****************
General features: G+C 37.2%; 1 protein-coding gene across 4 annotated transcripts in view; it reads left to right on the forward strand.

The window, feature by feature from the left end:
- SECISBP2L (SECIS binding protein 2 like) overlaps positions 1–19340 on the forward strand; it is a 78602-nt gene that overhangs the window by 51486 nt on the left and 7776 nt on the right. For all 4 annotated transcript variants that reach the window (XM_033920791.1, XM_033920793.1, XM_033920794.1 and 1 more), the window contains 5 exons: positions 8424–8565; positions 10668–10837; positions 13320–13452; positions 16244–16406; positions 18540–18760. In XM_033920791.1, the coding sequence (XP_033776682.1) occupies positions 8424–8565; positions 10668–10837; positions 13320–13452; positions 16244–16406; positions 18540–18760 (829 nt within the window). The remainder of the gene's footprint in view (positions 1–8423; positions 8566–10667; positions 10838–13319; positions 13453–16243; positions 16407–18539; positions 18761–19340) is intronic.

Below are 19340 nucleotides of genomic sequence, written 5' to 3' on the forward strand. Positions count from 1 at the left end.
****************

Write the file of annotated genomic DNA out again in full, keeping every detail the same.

General features: G+C 37.2%; 1 protein-coding gene across 4 annotated transcripts in view; it reads left to right on the forward strand.

The window, feature by feature from the left end:
- SECISBP2L (SECIS binding protein 2 like) overlaps positions 1–19340 on the forward strand; it is a 78602-nt gene that overhangs the window by 51486 nt on the left and 7776 nt on the right. For all 4 annotated transcript variants that reach the window (XM_033920791.1, XM_033920793.1, XM_033920794.1 and 1 more), the window contains 5 exons: positions 8424–8565; positions 10668–10837; positions 13320–13452; positions 16244–16406; positions 18540–18760. In XM_033920791.1, the coding sequence (XP_033776682.1) occupies positions 8424–8565; positions 10668–10837; positions 13320–13452; positions 16244–16406; positions 18540–18760 (829 nt within the window). The remainder of the gene's footprint in view (positions 1–8423; positions 8566–10667; positions 10838–13319; positions 13453–16243; positions 16407–18539; positions 18761–19340) is intronic.

Below are 19340 nucleotides of genomic sequence, written 5' to 3' on the forward strand. Positions count from 1 at the left end.